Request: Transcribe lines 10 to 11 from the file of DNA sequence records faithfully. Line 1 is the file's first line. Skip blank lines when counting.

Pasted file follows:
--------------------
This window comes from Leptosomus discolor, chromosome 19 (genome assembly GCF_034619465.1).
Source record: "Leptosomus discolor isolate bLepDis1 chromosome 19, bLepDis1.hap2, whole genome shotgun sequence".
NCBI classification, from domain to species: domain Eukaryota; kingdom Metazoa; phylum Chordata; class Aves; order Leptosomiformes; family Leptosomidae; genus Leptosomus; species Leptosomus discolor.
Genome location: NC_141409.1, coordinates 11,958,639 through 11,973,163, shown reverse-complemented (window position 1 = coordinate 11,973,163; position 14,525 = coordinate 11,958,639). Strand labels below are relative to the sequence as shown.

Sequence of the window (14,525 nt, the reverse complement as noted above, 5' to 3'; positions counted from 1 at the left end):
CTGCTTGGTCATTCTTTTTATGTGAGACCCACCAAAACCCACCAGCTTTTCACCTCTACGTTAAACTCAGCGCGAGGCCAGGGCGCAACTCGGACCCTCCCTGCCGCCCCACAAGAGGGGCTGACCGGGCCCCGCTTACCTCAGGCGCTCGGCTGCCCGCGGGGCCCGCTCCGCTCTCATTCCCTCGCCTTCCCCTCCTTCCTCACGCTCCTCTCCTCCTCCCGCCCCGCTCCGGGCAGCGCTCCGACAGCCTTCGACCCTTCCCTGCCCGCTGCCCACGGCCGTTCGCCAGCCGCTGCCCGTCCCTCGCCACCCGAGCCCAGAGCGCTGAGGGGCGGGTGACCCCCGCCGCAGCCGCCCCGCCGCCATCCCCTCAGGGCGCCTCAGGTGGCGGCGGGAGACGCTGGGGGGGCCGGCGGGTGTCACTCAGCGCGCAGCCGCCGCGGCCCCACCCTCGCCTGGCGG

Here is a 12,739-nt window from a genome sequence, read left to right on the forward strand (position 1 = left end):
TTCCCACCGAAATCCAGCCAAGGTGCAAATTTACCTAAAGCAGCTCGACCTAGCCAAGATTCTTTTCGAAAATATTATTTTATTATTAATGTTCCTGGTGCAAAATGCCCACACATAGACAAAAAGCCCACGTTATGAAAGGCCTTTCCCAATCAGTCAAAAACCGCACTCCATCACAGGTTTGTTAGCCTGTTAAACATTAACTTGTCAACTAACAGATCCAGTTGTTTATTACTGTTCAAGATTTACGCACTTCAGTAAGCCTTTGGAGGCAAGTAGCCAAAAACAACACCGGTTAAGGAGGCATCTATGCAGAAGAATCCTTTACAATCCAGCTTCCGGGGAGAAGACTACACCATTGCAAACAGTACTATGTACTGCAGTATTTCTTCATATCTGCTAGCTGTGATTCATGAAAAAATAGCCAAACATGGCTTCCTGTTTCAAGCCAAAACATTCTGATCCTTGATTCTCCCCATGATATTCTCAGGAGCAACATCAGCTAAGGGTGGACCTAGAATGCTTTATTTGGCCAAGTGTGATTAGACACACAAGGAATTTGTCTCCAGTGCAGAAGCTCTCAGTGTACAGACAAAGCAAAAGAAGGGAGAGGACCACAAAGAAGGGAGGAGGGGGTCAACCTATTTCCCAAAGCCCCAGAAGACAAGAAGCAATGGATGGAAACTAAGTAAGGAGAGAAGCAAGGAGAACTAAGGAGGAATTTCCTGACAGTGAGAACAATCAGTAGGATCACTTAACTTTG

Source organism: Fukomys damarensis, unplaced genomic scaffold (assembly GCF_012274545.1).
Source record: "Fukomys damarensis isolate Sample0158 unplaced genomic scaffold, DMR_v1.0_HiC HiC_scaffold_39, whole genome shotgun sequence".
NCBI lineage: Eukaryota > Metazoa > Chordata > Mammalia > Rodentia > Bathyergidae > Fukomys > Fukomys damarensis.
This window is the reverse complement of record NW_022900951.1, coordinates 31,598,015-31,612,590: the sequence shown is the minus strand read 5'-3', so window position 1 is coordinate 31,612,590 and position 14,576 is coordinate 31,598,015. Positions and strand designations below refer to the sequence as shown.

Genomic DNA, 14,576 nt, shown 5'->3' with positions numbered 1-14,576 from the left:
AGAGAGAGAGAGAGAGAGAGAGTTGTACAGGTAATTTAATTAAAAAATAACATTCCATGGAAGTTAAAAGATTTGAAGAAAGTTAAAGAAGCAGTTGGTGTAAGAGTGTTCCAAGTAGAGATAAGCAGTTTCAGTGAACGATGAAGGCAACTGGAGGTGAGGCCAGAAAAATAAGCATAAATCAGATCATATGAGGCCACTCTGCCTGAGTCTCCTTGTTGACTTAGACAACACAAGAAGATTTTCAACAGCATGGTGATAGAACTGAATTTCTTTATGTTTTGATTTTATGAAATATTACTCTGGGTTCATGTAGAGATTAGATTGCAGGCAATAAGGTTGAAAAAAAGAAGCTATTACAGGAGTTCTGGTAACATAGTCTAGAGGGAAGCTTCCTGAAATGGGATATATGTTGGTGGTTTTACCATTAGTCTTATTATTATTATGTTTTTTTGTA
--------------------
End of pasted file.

Source record: "Fukomys damarensis isolate Sample0158 unplaced genomic scaffold, DMR_v1.0_HiC HiC_scaffold_39, whole genome shotgun sequence".
NCBI lineage: Eukaryota > Metazoa > Chordata > Mammalia > Rodentia > Bathyergidae > Fukomys > Fukomys damarensis.